Apparently, they’ve updated older volumes and added new ones, too.

I love the Eyewitness books, have since I was a kid. All the books are great, not just the science ones. I have several of them still, including the one of dinosaurs, evolution, and ancient Rome. Even as an adult if I see one I have to give it a look through.

DK Eyewitness books! Luv ‘em! I’m a librarian (corporate) and much closer to retirement than to Romper Room, but I buy them for myself: Evolution, Prehistoric Life, the one on primates. (I’m on my second primate book. Wore out the first one since I use it at the zoo when I talk to the public. One of the chimp photos is of our now ancient female.)

And they make great gifts, too!

Here’s another good evolution book.

http://www.amazon.com/Our-Family-Tr[…]p/0152017720

If I remember correctly, the author was invited to speak at an elementary school in Minnesota. When parents complained about this specific book, she was asked by the principal not to talk about evolution. She declined to speak.

In other words, the principal of an elementary school asked a guest speaker not to talk about a topic that are in the statewide academic standards!

please, it’s duel not “dual.” I see someone else pointed it out as well.

I recommend “Voyage of the Beetle” by anthropologist Anne Weaver. Read my review of it here: http://thedispersalofdarwin.blogspo[…]-beetle.html

I, too, have a collection of DK books. They are great to read & look at, even for us older folks. I also think the “Kids Discover” magazine is excellent.

But really, aren’t the actions we are witnessing on behalf of the religious right creationists the very thing that they publically abhor (but personally admire), the nazi regime which burned intellectual books (evolution books along with other science books). Deep down their demand to control would be unbridled given the chance. The whole intent of the Dishonesty Institute and these parents is to ban (if not burn) evolution and other science books they disagree with.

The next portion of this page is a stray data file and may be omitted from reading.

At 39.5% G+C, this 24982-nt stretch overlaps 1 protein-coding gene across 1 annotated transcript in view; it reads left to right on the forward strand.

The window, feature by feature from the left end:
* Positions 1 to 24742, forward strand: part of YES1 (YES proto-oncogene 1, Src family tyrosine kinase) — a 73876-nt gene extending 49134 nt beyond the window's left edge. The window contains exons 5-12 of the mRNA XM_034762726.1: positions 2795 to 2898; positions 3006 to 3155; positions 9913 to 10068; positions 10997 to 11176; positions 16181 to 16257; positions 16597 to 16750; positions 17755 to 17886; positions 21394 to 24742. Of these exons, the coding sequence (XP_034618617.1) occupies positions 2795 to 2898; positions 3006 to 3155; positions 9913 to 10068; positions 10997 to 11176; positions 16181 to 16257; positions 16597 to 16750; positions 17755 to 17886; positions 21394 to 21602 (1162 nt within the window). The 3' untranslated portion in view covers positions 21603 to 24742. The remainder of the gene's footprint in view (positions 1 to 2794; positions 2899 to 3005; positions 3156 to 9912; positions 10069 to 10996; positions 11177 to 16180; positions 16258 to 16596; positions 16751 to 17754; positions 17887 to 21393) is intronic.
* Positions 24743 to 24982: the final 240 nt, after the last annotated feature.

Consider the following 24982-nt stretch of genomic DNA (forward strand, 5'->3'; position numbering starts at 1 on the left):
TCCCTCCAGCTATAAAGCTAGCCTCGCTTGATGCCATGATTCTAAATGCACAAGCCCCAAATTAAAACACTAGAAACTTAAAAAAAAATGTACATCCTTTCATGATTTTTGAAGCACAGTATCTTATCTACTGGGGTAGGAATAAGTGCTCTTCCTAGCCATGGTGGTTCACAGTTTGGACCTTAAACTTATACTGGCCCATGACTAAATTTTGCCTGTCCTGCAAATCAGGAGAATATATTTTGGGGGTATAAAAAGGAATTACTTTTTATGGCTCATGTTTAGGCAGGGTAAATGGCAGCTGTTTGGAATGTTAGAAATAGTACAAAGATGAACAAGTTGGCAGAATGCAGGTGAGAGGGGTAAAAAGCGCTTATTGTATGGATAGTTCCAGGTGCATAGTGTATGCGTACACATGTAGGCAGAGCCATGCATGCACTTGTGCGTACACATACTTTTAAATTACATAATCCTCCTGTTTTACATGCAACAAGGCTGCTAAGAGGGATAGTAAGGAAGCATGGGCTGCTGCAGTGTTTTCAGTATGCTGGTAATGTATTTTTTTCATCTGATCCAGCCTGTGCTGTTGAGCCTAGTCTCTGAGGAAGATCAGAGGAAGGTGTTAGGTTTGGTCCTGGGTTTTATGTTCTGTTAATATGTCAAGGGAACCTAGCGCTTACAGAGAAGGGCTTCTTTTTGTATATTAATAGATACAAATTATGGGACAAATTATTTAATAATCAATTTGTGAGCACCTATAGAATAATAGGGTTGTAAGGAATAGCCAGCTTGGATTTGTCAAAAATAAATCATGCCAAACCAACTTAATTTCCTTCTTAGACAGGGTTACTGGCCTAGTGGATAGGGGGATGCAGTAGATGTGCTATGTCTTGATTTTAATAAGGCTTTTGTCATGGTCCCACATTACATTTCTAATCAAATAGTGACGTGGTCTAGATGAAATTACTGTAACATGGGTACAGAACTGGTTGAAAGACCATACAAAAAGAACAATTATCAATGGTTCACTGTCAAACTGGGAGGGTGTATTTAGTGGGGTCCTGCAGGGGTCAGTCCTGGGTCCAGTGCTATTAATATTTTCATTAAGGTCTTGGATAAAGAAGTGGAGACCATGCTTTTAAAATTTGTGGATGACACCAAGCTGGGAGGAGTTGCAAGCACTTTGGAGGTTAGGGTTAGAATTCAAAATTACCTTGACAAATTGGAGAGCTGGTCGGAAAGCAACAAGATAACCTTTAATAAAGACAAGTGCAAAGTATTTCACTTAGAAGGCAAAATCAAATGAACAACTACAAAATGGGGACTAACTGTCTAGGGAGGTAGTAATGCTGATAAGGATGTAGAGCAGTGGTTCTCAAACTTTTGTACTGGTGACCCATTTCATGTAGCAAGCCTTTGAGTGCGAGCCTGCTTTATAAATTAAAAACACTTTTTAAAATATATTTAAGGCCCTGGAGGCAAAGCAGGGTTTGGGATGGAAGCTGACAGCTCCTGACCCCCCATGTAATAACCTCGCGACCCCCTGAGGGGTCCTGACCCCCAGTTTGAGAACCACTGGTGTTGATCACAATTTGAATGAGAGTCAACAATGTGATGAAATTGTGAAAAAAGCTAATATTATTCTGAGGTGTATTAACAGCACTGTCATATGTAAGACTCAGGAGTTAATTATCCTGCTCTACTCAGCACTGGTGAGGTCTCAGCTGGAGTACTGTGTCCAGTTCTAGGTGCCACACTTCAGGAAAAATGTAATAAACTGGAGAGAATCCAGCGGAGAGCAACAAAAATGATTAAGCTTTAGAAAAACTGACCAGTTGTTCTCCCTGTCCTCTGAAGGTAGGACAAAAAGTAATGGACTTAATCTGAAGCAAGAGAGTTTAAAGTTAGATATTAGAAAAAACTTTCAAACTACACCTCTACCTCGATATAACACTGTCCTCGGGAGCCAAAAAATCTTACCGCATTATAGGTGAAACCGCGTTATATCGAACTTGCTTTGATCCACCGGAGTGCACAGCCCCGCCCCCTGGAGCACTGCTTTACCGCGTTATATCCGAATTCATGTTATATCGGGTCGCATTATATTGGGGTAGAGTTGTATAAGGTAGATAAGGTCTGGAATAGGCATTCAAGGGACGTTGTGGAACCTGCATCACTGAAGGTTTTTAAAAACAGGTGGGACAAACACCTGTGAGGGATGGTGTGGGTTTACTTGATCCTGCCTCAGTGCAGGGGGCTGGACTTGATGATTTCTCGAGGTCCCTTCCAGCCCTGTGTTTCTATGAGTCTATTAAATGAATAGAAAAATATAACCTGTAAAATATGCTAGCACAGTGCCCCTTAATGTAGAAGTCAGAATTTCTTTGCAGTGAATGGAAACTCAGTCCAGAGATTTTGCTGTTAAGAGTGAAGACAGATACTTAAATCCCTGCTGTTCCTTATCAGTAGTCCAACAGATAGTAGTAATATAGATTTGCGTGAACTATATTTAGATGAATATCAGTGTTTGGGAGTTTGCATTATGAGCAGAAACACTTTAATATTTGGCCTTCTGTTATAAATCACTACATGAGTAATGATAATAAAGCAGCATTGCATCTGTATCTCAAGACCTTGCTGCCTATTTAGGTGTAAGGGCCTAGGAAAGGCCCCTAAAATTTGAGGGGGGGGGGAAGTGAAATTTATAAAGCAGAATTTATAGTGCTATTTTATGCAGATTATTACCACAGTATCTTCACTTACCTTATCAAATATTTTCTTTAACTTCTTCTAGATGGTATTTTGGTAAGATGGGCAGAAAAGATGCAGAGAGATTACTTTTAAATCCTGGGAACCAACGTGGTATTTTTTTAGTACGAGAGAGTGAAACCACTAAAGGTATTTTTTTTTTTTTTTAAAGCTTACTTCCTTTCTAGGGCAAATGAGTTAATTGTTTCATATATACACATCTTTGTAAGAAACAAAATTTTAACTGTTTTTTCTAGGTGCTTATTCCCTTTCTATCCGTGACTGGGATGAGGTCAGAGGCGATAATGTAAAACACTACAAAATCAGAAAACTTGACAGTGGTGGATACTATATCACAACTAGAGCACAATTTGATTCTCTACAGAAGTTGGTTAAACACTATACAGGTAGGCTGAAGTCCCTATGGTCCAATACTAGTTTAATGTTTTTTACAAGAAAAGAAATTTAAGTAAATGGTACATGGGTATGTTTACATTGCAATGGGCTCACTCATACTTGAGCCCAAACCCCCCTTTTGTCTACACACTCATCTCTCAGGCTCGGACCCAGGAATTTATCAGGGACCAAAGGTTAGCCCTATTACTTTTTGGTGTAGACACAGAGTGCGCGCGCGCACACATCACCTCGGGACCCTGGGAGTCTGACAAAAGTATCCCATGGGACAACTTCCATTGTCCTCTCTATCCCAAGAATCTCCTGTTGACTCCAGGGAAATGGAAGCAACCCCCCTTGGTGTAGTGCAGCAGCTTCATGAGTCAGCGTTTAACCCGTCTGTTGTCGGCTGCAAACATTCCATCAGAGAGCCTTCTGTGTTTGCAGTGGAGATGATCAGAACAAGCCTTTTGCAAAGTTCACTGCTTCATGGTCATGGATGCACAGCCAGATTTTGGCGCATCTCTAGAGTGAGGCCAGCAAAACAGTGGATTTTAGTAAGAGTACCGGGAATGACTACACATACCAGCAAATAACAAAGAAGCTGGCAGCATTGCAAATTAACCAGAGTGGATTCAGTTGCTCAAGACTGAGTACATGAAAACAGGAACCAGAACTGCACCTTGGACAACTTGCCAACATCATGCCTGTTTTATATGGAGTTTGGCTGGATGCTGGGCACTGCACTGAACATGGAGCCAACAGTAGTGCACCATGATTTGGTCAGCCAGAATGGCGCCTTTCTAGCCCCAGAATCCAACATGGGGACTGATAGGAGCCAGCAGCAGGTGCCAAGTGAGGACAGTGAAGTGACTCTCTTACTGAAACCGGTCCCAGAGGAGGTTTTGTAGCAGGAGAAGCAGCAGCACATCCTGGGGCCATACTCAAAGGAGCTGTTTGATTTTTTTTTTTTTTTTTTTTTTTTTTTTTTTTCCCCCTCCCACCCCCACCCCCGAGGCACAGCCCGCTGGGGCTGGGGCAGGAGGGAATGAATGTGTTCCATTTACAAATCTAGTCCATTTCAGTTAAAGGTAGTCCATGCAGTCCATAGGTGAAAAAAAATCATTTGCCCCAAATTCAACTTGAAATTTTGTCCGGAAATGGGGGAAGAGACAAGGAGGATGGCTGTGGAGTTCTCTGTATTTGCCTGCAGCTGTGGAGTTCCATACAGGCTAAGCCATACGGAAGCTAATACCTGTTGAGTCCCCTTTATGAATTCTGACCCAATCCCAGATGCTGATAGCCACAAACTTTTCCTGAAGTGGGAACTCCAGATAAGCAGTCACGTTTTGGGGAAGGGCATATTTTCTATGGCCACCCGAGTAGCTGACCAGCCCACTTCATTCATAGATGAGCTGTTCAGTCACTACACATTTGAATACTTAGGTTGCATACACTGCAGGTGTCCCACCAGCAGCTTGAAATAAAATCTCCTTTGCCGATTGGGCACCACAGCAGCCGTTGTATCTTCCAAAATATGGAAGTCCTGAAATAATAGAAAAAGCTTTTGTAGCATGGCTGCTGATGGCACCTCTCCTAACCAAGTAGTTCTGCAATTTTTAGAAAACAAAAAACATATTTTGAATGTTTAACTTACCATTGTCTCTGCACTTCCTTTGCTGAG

ERV said:

Its not a real ERV post without a typo. Theyre like the ‘Wheres Waldo’ books :P

I’m surprised that our regulars aren’t clamoring for your head for refusing to use apostrophes. We may have to start adding disclaimers to all you posts to appease the grammar and formatting fascists.

ERV said:

skyotter said:

(i was hoping someone else would point this out; but i guess it’s me, so i apologize in advance)

that should be “duel” in the second sentence

Its not a real ERV post without a typo. Theyre like the ‘Wheres Waldo’ books :P

Can we be sure it actually is a typo? Cdesign proponentsists aren’t exactly known for their perfect spelling and grammar, or their skill at proofreading.

The Wind in the Willows got me started, by instilling a love of nature.

Frank J said:

an embarrassingly clueless rube

“Evolution is a fact? It can’t be. Teach the book burnings!”

skyotter said:

that should be “duel” in the second sentence

Yes, we certainly couldn’t think of creationism as a dual description of biology. :-P

On the same note, I also find ERV’s elision of apostrophes humoristic, considering their etymology. It suggests an ERV operator: ERV(‘) = ‘(‘) = ∅.

Dave Wisker said:

The Wind in the Willows got me started, by instilling a love of nature.

Somehow this triggered a sideways memory of Thornton Burgess. Dang, he hasn’t crossed my mind in years …

White Rabbit (Greg Goebel) http://www.vectorsite.net/tadarwin.html

I reviewed Darwin and Evolution for Kids on PT here

http://www.pandasthumb.org/archives[…]n_for_k.html

Alas, as far as I know, my granddaughter hasn’t read it (yet?), but I think it’s well worthwhile for anyone of any age, and in fact I bought a copy for myself.

We publish a nice series of kids books on molecular and cellular biology, “Enjoy Your Cells”, “Have a Nice DNA”, “Germ Zappers” and “Gene Machines”. More info here:

http://www.cshlpress.com

PZ linked to this marvellous explanation of ID recently. Much better than anything you’ll get from the DI hacks.

Here’s an entry on Ham’s blog the other day on this very subject:

http://blogs.answersingenesis.org/a[…]osaur-books/